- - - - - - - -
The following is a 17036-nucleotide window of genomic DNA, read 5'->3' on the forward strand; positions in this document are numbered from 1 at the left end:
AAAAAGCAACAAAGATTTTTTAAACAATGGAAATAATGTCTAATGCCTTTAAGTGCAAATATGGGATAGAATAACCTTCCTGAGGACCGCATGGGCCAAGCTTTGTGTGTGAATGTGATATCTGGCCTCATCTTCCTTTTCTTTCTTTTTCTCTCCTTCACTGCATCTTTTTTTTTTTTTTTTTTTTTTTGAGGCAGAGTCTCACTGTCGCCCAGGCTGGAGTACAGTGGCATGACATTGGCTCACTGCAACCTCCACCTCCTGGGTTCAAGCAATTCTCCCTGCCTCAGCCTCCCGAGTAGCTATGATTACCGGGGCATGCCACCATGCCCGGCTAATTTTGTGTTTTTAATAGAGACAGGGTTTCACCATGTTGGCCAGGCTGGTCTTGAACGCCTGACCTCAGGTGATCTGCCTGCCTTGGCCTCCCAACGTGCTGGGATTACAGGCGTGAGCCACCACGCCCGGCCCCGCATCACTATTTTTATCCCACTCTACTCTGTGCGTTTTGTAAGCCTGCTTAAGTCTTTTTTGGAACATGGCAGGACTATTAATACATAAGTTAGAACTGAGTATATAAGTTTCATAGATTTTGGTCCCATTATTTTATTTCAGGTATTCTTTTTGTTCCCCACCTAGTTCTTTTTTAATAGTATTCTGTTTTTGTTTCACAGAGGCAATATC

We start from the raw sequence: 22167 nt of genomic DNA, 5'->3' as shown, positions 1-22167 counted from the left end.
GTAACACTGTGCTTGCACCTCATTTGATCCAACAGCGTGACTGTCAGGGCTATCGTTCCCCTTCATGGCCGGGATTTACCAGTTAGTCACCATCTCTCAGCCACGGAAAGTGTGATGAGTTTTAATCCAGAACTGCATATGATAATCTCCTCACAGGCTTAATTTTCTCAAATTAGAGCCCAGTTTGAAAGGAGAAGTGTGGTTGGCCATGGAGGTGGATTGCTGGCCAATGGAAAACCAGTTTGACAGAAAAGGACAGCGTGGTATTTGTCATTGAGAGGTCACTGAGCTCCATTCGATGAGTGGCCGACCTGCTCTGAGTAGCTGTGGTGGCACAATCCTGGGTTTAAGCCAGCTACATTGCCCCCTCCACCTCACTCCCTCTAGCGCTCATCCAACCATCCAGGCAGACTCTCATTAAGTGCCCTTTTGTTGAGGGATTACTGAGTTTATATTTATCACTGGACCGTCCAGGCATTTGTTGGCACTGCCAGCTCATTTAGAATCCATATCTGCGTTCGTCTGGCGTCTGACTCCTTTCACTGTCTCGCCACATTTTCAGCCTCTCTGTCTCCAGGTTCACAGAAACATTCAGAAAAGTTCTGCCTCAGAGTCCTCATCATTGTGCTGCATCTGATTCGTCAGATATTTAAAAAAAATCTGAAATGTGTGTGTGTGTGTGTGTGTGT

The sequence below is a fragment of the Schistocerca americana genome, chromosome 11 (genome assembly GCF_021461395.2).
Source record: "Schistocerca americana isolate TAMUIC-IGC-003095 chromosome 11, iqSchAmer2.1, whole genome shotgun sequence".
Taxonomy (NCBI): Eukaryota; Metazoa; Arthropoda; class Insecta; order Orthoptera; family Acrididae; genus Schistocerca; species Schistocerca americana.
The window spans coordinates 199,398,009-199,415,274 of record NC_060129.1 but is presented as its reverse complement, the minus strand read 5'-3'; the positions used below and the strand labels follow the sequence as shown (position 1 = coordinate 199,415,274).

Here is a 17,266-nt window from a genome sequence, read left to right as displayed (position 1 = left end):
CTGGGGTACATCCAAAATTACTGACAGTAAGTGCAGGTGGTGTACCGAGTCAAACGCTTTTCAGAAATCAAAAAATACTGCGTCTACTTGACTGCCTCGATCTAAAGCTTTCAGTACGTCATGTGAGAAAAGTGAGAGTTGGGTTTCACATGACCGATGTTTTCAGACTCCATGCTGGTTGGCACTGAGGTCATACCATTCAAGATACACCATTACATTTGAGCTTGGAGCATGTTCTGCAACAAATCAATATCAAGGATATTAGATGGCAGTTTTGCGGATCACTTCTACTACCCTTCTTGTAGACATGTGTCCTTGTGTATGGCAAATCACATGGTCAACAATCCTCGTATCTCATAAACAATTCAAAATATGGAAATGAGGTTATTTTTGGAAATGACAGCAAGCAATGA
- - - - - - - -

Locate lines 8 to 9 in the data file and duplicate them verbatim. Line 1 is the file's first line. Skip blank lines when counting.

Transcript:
The window spans coordinates 199,398,009-199,415,274 of record NC_060129.1 but is presented as its reverse complement, the minus strand read 5'-3'; the positions used below and the strand labels follow the sequence as shown (position 1 = coordinate 199,415,274).

Here is a 17,266-nt window from a genome sequence, read left to right as displayed (position 1 = left end):